This interview was originally published in the April 6, 2018 issue of The Slant. Want more Asian American news, media and culture stories like this one? Subscribe for free to get The Slant in your inbox every Friday morning.
Bianca Ng is an artist based in New York. Her most recent project, “Defying Dualities”, captures the contradictions that 31 women face in day-to-day life. Inspired by the female experience, Bianca illustrated the stories of these women as they navigate societal expectations like “be sexy, but don’t be a slut” and other gendered contradictions. Her work is on display at an interactive art experience on Saturday, April 7th from 5–10pm at the New Women Space in Brooklyn.
We sat down with Bianca to learn more about her project, her purpose, and what inspires her art.
Chery Sutjahjo: How did you get interested in and involved in creating your own art?
Bianca Ng: I think I’m someone who has always known I wanted to do art. I started doing art when I was very small, probably like 8 years old. That was my hobby growing up. I’d spend hours in my room just drawing. I didn’t know why or what it meant, I just knew I really loved doing it. It’s always been something I’ve been interested in.
I wasn’t really encouraged to pursue it in my childhood — it was more about taking extracurriculars in math and English, it was never really about art. I took one art class and my mom said it was too expensive. And then junior year of high school, I had this moment where I was like, “wait, I really like doing this. This is what I want to do.” I told my parents and they let me go to pre-college at Carnegie Mellon for 6 weeks.
It was the first time they took my art seriously, and it actually took my sister convincing them to let me do it. My sister was like, “design is becoming a thing now, she can make a career out of it, so don’t worry!” She’s older, so she convinced them to let me pursue art in college, so I was lucky in that sense that they let me pursue art in college. They supported me all throughout so I’m really grateful for that.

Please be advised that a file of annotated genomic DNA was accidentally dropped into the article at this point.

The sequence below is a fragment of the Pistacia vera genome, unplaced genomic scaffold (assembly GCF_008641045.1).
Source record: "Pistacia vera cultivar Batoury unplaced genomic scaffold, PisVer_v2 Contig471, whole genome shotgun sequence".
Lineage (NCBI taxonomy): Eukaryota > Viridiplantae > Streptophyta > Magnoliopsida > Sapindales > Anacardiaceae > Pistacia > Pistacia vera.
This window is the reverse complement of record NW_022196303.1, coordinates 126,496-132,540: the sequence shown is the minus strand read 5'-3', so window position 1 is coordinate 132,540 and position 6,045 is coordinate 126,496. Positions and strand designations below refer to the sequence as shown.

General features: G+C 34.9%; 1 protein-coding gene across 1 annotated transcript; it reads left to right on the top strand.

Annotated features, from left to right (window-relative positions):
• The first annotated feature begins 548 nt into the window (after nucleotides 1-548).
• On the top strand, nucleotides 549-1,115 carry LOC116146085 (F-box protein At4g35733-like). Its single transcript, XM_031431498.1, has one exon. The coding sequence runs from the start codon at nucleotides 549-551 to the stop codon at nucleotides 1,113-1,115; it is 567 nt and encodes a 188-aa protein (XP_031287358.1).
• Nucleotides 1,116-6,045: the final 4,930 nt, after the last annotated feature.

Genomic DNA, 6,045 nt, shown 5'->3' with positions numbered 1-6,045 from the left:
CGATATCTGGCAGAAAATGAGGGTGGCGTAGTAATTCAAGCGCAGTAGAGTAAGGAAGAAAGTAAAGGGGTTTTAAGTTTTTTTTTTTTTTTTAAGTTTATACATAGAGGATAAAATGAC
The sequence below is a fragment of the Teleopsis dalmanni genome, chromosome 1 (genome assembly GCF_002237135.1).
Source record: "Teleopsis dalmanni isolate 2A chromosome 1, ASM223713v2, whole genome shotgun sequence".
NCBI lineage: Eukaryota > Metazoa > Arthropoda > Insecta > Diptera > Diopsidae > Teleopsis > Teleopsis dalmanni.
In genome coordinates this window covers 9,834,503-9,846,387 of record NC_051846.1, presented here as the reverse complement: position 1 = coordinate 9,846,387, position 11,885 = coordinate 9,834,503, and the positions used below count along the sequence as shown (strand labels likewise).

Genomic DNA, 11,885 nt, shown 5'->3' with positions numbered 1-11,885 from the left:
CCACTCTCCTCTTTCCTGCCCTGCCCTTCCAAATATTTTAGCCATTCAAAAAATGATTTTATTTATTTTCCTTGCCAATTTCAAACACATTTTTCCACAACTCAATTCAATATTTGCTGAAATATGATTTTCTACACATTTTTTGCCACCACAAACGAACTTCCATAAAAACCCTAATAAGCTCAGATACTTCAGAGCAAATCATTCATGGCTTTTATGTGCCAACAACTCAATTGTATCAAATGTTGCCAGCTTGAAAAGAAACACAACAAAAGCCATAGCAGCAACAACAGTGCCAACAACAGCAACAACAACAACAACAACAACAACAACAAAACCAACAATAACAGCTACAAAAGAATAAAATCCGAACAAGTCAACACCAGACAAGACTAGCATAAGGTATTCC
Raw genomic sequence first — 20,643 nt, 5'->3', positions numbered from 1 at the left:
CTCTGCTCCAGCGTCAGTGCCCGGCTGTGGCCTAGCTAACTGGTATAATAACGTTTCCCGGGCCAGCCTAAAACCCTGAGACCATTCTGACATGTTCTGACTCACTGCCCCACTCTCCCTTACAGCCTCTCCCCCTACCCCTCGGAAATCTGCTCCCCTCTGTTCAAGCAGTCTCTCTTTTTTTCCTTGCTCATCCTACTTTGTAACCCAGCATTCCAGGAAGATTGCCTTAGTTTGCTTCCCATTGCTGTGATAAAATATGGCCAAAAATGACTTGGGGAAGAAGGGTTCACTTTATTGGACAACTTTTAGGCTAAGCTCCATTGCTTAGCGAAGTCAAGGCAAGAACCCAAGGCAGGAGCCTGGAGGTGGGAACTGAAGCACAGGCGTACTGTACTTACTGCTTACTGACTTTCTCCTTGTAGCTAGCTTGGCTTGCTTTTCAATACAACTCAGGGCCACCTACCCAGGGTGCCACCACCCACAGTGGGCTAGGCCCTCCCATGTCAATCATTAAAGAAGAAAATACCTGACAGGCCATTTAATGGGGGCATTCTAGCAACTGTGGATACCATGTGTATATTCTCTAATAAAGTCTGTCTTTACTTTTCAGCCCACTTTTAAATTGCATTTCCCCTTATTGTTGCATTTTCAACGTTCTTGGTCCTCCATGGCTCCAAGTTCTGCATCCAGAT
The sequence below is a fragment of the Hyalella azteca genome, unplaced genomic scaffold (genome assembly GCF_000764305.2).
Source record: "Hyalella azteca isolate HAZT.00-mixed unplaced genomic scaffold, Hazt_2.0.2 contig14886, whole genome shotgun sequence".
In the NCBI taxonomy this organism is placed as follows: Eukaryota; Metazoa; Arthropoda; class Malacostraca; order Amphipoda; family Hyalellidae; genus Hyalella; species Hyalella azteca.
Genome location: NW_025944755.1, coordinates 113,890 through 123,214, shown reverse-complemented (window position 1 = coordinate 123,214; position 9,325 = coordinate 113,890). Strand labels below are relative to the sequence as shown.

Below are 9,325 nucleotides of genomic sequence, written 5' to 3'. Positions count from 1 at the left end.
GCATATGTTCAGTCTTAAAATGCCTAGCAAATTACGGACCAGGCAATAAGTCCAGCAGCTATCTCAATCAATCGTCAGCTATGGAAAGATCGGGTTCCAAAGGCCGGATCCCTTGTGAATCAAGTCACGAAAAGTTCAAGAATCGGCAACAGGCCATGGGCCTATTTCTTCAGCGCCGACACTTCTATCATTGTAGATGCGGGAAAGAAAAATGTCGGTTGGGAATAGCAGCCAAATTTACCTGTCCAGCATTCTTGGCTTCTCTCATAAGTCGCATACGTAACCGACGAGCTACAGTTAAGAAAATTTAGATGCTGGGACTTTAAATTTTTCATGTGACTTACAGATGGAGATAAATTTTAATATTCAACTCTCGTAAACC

Over the years I just got more and more interested in it overall, and I got to a point where I got a job as a designer, and I’m making money and now they don’t care what I do. It’s kind of an Asian parent thing but it’s true. They don’t bother me much about it, and I’ve hit a point where they’re almost even supportive of what I do, which is an interesting transition.
CS: How much do you share with your parents about what inspires you and the projects that you’re doing?
BN: It’s kind of a weird dynamic where I’ve always been really independent, like a lot of Asian American people are because our parents are often working growing up. I learned that since I was very young — you just figure shit out, and I do tell my parents some things!
CS: What inspires your work and this work in general? I know last year you did a project called “Who is Your Shero?” which was part of your “Take Up Space” series. You have these themes of womanhood in your work — what inspires that?
BN: It started after the presidential election. I was pretty fed up with how negative everyone was being, whether they were right or wrong. I wanted to create something that was positive. I didn’t think it was going to do anything or change anybody but I wanted to have fun.
I’ve done projects like this in the past, so it’s not my first time. My first passion project was called “100 Days of Better Conversations.” I had 50 conversations with strangers and 50 conversations with people I know, and after every conversation I would illustrate a poignant quote from that conversation. So this is the third time I’m doing this kind of visual storytelling project!
Back to “Who is Your Shero?” — [the election] is kinda what sparked it. The other side of that story was that I was creatively burnt out and drained and I needed a creative outlet. The other aspect of that project was recharging myself and finding my own voice again after not doing a personal project for a long time.
It’s hard to describe it, but I was feeling kind of empty and lost without that thing anchoring me. Then I pursued that project, and I challenged myself to use over 60 different colors because previously I hadn’t really used colors.
CS: So going into this year and this project, “Defying Dualities” — how did the current social and political climate impact your work? We’re dealing with a lot of the same emotions and issues from the election, but in a way it’s the “new normal.” I know the feeling of being burnt out resonates with me. Did this make you approach your work differently?
BN: With all that, knowing that this is the “new normal,” which is very upsetting, how can I not continue the project? It’s even more important now more than ever. I don’t want that to be the normal. I need to go against that as much as possible to get people talking about things.